“My faith kept me really strong. You can ask anyone that was in my corner through all of that, even that night when I went to the hospital I was supremely confident that I would be back better than ever. I knew God was in control. I knew whatever was going to happen I was OK with. I think God has rewarded me and He has brought me here and given me the opportunity to be here. It’s been fun. It’s a time where you can reflect and see the growth Jesus is working in my life.”

He is growing in the Word through memorization of scripture and reading verses that touch his heart.

“The Bible prepares you and teaches you about life and the (you read) parables that Jesus taught others. This book has got every answer. Sometimes it’s not blatant and you have to do some digging, some research and pray that God speaks to you. The Bible has everything you need.”

One Bible he got at Arizona State. It is a competitor’s Bible that “has some good stuff for athletes” he said.

He has seen teammates grow in their faith and become leaders spiritually as well.

“That helps us along the way. That is a goal of all of ours, not just mine, to step into leadership roles, not only on this team but in Bible studies.”

There are times when White is reading the Bible, worshiping, listening to a Christian song or talking with a mentor that helps put something into context and “kind of smacks me and I feel like it is God humbling me and pierces my heart and communicating.

“There are times when you get emotional or super excited, kind of like a light bulb moment. Those are always awesome to experience.”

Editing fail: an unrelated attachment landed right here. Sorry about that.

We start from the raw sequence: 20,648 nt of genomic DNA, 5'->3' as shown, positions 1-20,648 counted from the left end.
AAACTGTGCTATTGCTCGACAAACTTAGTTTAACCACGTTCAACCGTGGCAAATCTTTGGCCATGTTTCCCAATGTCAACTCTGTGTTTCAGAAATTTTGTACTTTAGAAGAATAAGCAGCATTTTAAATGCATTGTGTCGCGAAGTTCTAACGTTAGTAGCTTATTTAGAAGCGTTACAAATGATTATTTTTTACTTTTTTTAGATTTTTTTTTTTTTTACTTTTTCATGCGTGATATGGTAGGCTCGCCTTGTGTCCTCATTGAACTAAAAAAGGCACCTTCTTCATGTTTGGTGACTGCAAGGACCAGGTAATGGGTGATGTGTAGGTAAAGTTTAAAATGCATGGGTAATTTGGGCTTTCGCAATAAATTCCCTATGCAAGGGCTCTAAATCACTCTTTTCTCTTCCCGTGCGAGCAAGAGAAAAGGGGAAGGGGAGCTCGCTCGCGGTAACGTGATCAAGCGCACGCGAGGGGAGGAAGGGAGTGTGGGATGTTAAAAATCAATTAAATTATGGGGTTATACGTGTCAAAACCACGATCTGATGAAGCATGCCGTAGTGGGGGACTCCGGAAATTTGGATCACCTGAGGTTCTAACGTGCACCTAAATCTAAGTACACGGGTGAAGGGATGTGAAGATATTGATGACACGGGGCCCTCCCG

He has had awesome experiences on the field when he won a championship his junior year in high school, winning big games at Memphis, playing for conference championships.

White, who likes to snowboard, wake board and describes himself as a “pretty active guy,” reads to elementary school students along with Taylor and plays bingo with children who are cancer patients at St. Jude Children’s Research Hospital.

“That was a lot of fun,” he said.

As successful as White has been, he does not make football a god.

“I want to be the best I can be, maximize my abilities and use whatever comes from that to honor God and praise Him.

“Jesus is my motivation. He is the reason why I do everything, I feel like as an athlete if you get to this level you are blessed to be here and you have abilities and gifts that He has given you. I learned I am strong and powerful and I need a savior and thankfully I have that,” said White.

“I try to glorify God in all that I do. I want to continue to be a light in this world and lead this team on and off the field.”

McBride said, “There is no better quarterback around than Brady White.”